Over the last few months I have been adding a few colleges in Cambridge to my Beautiful Brutalism project. Many new college buildings that were being built from the late 50's to 70's embraced contemporary architecture of concrete, steel and brick and many leading architects of the era were commissioned to design these new buildings. New Court, Christ's College and Fitzwilliam College by Denys Lasdun, George Thomson Building of Corpus Christi College by Philip Dowson of Arup and the History Faculty by James Stirling to name a few.
I photographed the two Lasdun designed buildings late last year. New Court, Christ's College, 1970, has an amazing steeped slope of the students rooms with a terrace running through the middle. The rooms all have large windows that allow light to flood in and the use of exposed reinforced concrete is beautiful.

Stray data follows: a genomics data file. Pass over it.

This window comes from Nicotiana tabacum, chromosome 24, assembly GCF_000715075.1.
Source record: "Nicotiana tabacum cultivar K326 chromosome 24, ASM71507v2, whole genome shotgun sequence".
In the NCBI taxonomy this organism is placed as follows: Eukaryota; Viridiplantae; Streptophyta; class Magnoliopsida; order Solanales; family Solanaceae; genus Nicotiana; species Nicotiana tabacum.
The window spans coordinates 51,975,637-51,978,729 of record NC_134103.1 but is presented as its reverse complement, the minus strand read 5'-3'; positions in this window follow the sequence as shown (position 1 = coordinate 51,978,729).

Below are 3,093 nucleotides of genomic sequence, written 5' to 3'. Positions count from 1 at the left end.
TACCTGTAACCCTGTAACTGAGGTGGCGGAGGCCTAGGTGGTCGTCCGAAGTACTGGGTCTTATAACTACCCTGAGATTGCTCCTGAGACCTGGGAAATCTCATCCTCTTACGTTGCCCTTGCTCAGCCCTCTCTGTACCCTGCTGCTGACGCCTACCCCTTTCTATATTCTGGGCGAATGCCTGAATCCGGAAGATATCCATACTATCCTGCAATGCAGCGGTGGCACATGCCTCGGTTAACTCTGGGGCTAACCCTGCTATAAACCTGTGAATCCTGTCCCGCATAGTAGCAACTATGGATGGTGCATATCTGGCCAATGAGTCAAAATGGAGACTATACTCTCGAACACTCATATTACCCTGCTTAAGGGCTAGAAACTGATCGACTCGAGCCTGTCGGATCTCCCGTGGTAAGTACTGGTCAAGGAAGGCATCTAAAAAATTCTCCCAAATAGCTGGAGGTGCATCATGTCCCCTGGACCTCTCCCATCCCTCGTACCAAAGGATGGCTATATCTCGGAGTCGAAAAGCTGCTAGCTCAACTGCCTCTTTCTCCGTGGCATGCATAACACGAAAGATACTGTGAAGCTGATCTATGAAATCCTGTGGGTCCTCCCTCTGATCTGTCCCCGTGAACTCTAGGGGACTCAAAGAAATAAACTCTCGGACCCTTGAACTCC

Fitzwilliam College, 1964, has a very distinctive shell-vault like roof on the dining hall which is visible from the street outside peeking over the outer wall. The college is based on a spiral shape with the 'public' building of the dining hall etc at the centre and the student accommodation spiraling away from it. The buildings are a mix of deep brown brick, not the usual yellow-grey brick characteristic of Cambridge and concrete. The interior of the dining hall is beautiful, it felt like a modern cathedral with the vaulted roof and concrete ceiling. The light filtering through was just lovely.
Churchill College, 1966, designed by architectural firm Sheppard, Robson and Partners is based on small courts containing accommodation framing a spine containing the public spaces of dining hall, library etc to create a sense of enclosure. The buildings are primarily made of a brown brick with exposed concrete beams, wooden windows and quarry tile floors. The concrete in the building has great tonality and texture which was lovely to photograph. Again the dining hall has a beautiful concrete vaulted roof which contrasts against the warm wood used on the walls beautifully.
Through this project I have been fortunate enough to visit and photograph some amazing buildings, and look forward to adding more beautiful brutalist buildings from around the UK in the future.
All images so far of Beautiful Brutalism